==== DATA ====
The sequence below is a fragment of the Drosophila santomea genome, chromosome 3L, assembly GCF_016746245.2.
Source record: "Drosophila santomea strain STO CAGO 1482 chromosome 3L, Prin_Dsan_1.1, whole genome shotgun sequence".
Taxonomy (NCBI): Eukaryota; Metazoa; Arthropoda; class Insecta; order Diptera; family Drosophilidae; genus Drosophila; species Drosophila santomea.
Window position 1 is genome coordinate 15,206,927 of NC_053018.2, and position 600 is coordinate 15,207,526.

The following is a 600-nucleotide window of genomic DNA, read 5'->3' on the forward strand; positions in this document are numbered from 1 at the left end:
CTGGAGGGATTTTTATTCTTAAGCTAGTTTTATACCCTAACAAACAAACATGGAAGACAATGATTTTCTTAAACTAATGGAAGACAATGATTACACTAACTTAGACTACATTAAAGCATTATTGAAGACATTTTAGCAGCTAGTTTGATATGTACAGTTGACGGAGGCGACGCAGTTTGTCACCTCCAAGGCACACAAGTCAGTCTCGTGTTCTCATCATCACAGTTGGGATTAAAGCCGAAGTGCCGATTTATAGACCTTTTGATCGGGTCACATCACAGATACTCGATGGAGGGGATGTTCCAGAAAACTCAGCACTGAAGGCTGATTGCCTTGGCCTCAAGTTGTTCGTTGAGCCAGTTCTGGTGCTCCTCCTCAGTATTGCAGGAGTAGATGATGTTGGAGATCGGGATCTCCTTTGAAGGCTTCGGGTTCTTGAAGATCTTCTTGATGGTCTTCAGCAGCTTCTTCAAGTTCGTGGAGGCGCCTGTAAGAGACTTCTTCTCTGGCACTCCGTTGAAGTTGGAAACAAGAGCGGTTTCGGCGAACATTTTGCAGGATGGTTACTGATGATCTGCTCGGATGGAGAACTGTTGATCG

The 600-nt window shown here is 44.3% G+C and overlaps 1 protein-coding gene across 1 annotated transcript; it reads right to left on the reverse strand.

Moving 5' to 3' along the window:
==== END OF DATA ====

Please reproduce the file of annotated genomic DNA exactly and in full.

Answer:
The sequence below is a fragment of the Drosophila santomea genome, chromosome 3L, assembly GCF_016746245.2.
Source record: "Drosophila santomea strain STO CAGO 1482 chromosome 3L, Prin_Dsan_1.1, whole genome shotgun sequence".
Taxonomy (NCBI): Eukaryota; Metazoa; Arthropoda; class Insecta; order Diptera; family Drosophilidae; genus Drosophila; species Drosophila santomea.
Window position 1 is genome coordinate 15,206,927 of NC_053018.2, and position 600 is coordinate 15,207,526.

The following is a 600-nucleotide window of genomic DNA, read 5'->3' on the forward strand; positions in this document are numbered from 1 at the left end:
CTGGAGGGATTTTTATTCTTAAGCTAGTTTTATACCCTAACAAACAAACATGGAAGACAATGATTTTCTTAAACTAATGGAAGACAATGATTACACTAACTTAGACTACATTAAAGCATTATTGAAGACATTTTAGCAGCTAGTTTGATATGTACAGTTGACGGAGGCGACGCAGTTTGTCACCTCCAAGGCACACAAGTCAGTCTCGTGTTCTCATCATCACAGTTGGGATTAAAGCCGAAGTGCCGATTTATAGACCTTTTGATCGGGTCACATCACAGATACTCGATGGAGGGGATGTTCCAGAAAACTCAGCACTGAAGGCTGATTGCCTTGGCCTCAAGTTGTTCGTTGAGCCAGTTCTGGTGCTCCTCCTCAGTATTGCAGGAGTAGATGATGTTGGAGATCGGGATCTCCTTTGAAGGCTTCGGGTTCTTGAAGATCTTCTTGATGGTCTTCAGCAGCTTCTTCAAGTTCGTGGAGGCGCCTGTAAGAGACTTCTTCTCTGGCACTCCGTTGAAGTTGGAAACAAGAGCGGTTTCGGCGAACATTTTGCAGGATGGTTACTGATGATCTGCTCGGATGGAGAACTGTTGATCG

The 600-nt window shown here is 44.3% G+C and overlaps 1 protein-coding gene across 1 annotated transcript; it reads right to left on the reverse strand.

Moving 5' to 3' along the window: